crazy as in there's nothing to it or crazy like it's too bizarre and will derail thread entirely.


I find it really interesting, what's funnier is you just came up with it out of nowhere. But I've avoided it on the thread, it's up to you, I think a few folks will have a meltdown. C'est la vie.



posted on Jan, 13 2016 @ 08:48 PM
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a reply to: Bedlam

so keep reading up on it. cool. all questions beating around the Bush about it like I have will now cease.

so um. colors of objects like plants n stuff. if a tree is green does that mean green is the only wavelength of light the plant rejects hence we see green.

also is the color black every wavelength being rejected or absorbed



posted on Jan, 13 2016 @ 09:52 PM
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originally posted by: BASSPLYR
a reply to: Bedlam

so keep reading up on it. cool. all questions beating around the Bush about it like I have will now cease.

so um. colors of objects like plants n stuff. if a tree is green does that mean green is the only wavelength of light the plant rejects hence we see green.

also is the color black every wavelength being rejected or absorbed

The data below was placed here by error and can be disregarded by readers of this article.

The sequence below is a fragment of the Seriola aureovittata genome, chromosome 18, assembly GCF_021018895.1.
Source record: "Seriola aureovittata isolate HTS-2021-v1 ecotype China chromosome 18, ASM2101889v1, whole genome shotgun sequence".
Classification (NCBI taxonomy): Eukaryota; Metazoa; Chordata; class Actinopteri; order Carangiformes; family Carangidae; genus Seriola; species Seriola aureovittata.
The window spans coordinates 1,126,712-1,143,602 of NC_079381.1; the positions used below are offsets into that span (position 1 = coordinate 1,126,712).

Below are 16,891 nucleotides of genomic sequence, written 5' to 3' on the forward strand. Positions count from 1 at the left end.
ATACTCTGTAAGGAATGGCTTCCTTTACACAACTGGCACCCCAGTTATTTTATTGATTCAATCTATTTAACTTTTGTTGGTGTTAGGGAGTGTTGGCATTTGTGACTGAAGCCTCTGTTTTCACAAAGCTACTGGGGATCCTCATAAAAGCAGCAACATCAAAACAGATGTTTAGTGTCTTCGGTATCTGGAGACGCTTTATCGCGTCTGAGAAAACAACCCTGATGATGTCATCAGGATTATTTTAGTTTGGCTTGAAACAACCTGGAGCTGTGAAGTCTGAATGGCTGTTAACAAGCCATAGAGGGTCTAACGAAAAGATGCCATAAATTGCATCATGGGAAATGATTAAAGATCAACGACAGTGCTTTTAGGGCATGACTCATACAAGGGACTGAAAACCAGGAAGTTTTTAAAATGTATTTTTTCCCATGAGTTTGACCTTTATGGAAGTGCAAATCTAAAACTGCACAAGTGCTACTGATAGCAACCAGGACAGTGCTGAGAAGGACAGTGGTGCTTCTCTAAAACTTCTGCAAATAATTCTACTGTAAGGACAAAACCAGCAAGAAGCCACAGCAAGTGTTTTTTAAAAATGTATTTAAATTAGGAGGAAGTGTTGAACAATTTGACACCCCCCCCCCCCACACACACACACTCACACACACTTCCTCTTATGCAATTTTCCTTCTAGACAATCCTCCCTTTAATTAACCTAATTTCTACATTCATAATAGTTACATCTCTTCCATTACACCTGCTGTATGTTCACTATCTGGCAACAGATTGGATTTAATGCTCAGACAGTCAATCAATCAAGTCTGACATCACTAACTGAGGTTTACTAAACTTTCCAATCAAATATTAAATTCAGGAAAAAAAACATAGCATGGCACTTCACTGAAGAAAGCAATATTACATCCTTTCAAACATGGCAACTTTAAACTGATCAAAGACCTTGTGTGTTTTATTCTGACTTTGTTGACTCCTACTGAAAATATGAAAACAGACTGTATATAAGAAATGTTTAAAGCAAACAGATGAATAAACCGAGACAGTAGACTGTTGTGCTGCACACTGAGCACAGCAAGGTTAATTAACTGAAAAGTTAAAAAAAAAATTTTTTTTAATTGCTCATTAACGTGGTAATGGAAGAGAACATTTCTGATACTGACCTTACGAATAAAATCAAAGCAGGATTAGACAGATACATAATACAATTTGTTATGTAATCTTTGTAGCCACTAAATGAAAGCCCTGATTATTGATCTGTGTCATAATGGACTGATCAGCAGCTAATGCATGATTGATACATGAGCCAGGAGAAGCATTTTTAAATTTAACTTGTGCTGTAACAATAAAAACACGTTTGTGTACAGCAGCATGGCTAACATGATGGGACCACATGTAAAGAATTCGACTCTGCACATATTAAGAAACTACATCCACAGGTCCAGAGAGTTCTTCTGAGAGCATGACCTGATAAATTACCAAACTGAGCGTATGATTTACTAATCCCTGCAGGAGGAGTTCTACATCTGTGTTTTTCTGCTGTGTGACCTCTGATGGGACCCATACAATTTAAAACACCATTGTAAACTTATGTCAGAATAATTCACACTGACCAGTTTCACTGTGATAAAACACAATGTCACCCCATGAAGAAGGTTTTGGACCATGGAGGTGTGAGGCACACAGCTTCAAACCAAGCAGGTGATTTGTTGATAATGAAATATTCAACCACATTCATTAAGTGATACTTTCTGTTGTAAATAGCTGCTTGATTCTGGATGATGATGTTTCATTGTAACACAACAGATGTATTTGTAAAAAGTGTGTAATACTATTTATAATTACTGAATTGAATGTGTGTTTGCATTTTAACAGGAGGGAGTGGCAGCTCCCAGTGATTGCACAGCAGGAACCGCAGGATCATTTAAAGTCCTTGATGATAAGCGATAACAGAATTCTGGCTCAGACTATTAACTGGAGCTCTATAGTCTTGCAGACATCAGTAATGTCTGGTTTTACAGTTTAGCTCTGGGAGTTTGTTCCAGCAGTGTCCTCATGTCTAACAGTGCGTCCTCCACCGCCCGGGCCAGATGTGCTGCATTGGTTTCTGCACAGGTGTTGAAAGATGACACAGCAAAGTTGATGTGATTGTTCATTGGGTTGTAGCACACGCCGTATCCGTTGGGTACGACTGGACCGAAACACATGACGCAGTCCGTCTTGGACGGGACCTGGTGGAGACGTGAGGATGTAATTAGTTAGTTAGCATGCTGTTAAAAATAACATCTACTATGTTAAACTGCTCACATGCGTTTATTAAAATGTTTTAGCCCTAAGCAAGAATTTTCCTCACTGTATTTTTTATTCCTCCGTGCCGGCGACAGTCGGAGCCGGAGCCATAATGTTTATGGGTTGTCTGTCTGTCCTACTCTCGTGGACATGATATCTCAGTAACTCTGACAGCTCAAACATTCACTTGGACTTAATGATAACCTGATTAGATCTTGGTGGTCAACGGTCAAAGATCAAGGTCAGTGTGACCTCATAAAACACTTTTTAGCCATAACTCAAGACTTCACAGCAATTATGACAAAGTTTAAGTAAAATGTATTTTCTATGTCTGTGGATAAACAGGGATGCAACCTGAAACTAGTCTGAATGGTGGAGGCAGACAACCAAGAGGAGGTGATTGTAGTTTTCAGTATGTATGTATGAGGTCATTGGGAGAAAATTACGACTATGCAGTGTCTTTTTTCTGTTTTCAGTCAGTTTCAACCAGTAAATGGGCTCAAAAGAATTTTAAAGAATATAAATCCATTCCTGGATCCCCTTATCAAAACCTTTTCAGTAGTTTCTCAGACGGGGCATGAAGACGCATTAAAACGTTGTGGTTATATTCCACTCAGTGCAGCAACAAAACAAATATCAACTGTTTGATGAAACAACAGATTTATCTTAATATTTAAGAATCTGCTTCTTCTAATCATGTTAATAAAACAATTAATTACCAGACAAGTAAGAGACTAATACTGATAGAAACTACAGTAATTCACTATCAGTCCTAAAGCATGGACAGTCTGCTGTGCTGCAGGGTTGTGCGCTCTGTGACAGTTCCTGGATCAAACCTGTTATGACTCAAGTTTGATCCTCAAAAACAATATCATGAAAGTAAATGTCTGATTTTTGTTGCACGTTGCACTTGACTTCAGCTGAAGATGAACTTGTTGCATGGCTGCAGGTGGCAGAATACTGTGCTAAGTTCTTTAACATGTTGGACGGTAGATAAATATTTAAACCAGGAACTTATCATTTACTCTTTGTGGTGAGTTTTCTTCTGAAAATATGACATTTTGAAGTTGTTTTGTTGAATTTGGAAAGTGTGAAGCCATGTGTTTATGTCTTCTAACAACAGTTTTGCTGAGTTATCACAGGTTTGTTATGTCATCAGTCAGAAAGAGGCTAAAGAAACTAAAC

Well sort of yes certain wavelengths are absorbed your not necessarily seeing a single frequency of light. Consider for instance that you are looking at a tree and it appears green to your eye. There are several frequencies of light striking your eye with varying degrees of intensity. Yet your eye-brain system interprets the frequencies that strike your eye and the shirt is decoded by your brain as being purple. So color is just out interpretation of light frequencies. Without our interpretation they have no color.
Black is not a color a black object absorbs all the colors of the visible spectrum and reflects none of them to the eyes. So our brain interprets no light ad black but since its not really a color but an interpretation of our brian. Does black even exist??



posted on Jan, 14 2016 @ 07:13 AM